For the rest of the walk Jess sits without saying a word. I follow the road until the McDonalds billboard is in view. I cut off the road and head straight for the sign. I open the door and pull Jess and the wagon inside. I walk to the counter where a short girl who looks to be about fifteen says, “May I take your order”. Her tone was monotonous as if she had been there for the last three days. I order Jess hot cakes and milk, and get myself a coffee and a hash-brown. It takes Jess nearly thirty minutes to devour his pancakes, so I have plenty of time to study the path I created. I pull out my map and try to figure out where we are. From what I can tell, the state border isn’t all that far away. I think I will be able to reach the state border by the end of the day. “So… why are you kids here alone?”, said the cashier. I turn my head and say, “We live in town, just a few minutes to walk. Our parents gave us permission”. The cashier nodded slowly. I doubt she believes me. “You know...”, she begins, “You kids look strangely familiar”. I widen my eyes in panic. I look at Jess to see if he’s done eating. He’s not. “You two look a lot like two runaways a I saw on the news”, she says staring at her phone. Oh fudge. Did my dad already report us missing? Or did he just find his wallet missing? Before I can respond to the cashier she diles a number on her phone. I don’t know who she’s calling, but I don’t want to find out. I grab Jess and his food and charge out as fast as I can. “Young lady, where are...” she starts, but I’m already out the door. I pull the wagon back onto the road and run as fast as my legs will carry me. Jess is crying now, but I can’t stop to comfort him. I keep running. I keep running. I keeping running.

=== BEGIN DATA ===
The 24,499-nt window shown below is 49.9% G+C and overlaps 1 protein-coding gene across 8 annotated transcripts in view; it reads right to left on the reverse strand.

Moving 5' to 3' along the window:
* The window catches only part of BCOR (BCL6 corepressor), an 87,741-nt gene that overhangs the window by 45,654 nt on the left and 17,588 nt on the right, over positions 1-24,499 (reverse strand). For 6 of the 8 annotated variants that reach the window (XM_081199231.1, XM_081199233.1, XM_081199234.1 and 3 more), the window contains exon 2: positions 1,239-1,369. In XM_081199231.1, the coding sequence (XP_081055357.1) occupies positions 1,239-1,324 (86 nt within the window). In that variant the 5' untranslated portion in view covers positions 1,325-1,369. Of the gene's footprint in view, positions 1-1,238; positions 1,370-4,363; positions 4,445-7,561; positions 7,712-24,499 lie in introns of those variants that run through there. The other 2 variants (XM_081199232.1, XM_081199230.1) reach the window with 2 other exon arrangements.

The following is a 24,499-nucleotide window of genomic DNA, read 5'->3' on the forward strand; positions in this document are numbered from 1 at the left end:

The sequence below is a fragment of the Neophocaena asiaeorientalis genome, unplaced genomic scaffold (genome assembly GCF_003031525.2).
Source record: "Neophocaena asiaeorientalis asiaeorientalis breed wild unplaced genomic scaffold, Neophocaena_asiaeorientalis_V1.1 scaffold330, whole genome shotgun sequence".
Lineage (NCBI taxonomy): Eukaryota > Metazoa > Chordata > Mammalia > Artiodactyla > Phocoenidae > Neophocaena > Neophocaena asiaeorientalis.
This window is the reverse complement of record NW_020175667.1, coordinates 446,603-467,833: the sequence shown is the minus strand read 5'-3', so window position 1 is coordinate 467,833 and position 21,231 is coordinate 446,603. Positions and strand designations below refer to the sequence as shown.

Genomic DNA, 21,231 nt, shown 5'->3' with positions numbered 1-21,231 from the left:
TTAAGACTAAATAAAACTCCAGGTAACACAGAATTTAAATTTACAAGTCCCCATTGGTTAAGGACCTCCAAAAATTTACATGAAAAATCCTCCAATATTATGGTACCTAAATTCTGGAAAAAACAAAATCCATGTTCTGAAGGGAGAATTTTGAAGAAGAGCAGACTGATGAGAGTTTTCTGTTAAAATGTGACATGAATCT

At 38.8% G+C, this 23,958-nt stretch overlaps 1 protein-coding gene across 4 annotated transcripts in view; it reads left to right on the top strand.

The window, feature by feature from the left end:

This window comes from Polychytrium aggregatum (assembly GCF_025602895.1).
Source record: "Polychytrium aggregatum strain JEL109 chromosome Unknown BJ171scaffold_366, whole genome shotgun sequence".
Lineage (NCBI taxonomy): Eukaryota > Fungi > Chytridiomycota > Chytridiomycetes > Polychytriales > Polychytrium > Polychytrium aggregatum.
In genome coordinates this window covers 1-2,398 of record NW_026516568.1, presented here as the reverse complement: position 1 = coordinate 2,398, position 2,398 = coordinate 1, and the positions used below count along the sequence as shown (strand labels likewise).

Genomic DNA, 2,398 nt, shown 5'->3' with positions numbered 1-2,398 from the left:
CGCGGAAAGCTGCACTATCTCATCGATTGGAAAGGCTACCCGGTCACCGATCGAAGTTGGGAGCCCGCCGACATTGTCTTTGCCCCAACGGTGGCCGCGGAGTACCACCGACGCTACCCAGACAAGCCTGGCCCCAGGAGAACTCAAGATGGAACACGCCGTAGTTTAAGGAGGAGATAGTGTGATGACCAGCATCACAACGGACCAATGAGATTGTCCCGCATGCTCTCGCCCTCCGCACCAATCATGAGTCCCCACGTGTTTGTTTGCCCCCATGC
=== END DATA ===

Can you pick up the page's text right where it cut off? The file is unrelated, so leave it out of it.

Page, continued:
After nearly seven hours, I finally run past the state border. The roads are more crowded here so, I’ll just have to use some other path. I haven’t eaten all day and haven’t taken a break from running. I think I may pass out. I look around for a place to stop. There’s a forest area north of here. I think I can make it there in about thirty minutes. I dash towards the trees without a second thought.
It’s louder here. With the sounds of cars gone, my ears are flooded with sounds of birds and animals. My head is spinning. I can’t handle noise very well, it jostles my head to the point where I can’t think straight. When I was in the third grade, I nearly passed out from the sound of the other children. I dropped out of school four months later. I see Jess chasing after a butterfly. I try to move towards him, but I can’t. I’m too tired. My legs won’t move.